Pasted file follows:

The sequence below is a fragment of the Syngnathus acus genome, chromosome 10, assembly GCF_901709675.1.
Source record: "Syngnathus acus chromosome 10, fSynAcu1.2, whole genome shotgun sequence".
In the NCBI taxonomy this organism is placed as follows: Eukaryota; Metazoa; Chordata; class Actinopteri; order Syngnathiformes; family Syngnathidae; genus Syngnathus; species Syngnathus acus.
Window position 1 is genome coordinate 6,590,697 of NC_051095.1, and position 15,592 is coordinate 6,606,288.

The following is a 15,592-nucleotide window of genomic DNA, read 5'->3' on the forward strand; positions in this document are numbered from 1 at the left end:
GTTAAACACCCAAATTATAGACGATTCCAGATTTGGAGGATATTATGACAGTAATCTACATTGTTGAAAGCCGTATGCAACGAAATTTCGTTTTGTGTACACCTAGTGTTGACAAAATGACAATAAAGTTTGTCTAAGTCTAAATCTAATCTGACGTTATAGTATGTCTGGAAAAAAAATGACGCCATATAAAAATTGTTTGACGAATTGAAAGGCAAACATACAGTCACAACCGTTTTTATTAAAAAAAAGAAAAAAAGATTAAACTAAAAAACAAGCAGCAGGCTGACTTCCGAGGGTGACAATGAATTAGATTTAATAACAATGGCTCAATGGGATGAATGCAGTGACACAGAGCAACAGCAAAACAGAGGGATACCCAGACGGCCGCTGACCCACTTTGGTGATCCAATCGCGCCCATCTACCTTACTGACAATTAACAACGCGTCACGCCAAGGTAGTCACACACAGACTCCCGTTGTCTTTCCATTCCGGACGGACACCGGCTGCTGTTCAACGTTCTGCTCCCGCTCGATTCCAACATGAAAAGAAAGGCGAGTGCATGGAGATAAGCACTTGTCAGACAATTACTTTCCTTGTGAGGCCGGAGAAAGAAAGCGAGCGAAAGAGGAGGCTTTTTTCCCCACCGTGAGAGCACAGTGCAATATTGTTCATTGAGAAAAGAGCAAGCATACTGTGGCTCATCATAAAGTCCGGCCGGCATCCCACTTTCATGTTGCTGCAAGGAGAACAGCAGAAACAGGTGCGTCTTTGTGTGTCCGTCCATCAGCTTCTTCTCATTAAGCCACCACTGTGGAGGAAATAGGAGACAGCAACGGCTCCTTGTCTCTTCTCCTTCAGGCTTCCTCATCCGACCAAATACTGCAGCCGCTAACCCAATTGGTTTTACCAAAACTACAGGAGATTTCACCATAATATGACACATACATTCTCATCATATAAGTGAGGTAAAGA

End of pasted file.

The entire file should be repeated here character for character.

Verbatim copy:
The sequence below is a fragment of the Syngnathus acus genome, chromosome 10, assembly GCF_901709675.1.
Source record: "Syngnathus acus chromosome 10, fSynAcu1.2, whole genome shotgun sequence".
In the NCBI taxonomy this organism is placed as follows: Eukaryota; Metazoa; Chordata; class Actinopteri; order Syngnathiformes; family Syngnathidae; genus Syngnathus; species Syngnathus acus.
Window position 1 is genome coordinate 6,590,697 of NC_051095.1, and position 15,592 is coordinate 6,606,288.

The following is a 15,592-nucleotide window of genomic DNA, read 5'->3' on the forward strand; positions in this document are numbered from 1 at the left end:
GTTAAACACCCAAATTATAGACGATTCCAGATTTGGAGGATATTATGACAGTAATCTACATTGTTGAAAGCCGTATGCAACGAAATTTCGTTTTGTGTACACCTAGTGTTGACAAAATGACAATAAAGTTTGTCTAAGTCTAAATCTAATCTGACGTTATAGTATGTCTGGAAAAAAAATGACGCCATATAAAAATTGTTTGACGAATTGAAAGGCAAACATACAGTCACAACCGTTTTTATTAAAAAAAAGAAAAAAAGATTAAACTAAAAAACAAGCAGCAGGCTGACTTCCGAGGGTGACAATGAATTAGATTTAATAACAATGGCTCAATGGGATGAATGCAGTGACACAGAGCAACAGCAAAACAGAGGGATACCCAGACGGCCGCTGACCCACTTTGGTGATCCAATCGCGCCCATCTACCTTACTGACAATTAACAACGCGTCACGCCAAGGTAGTCACACACAGACTCCCGTTGTCTTTCCATTCCGGACGGACACCGGCTGCTGTTCAACGTTCTGCTCCCGCTCGATTCCAACATGAAAAGAAAGGCGAGTGCATGGAGATAAGCACTTGTCAGACAATTACTTTCCTTGTGAGGCCGGAGAAAGAAAGCGAGCGAAAGAGGAGGCTTTTTTCCCCACCGTGAGAGCACAGTGCAATATTGTTCATTGAGAAAAGAGCAAGCATACTGTGGCTCATCATAAAGTCCGGCCGGCATCCCACTTTCATGTTGCTGCAAGGAGAACAGCAGAAACAGGTGCGTCTTTGTGTGTCCGTCCATCAGCTTCTTCTCATTAAGCCACCACTGTGGAGGAAATAGGAGACAGCAACGGCTCCTTGTCTCTTCTCCTTCAGGCTTCCTCATCCGACCAAATACTGCAGCCGCTAACCCAATTGGTTTTACCAAAACTACAGGAGATTTCACCATAATATGACACATACATTCTCATCATATAAGTGAGGTAAAGA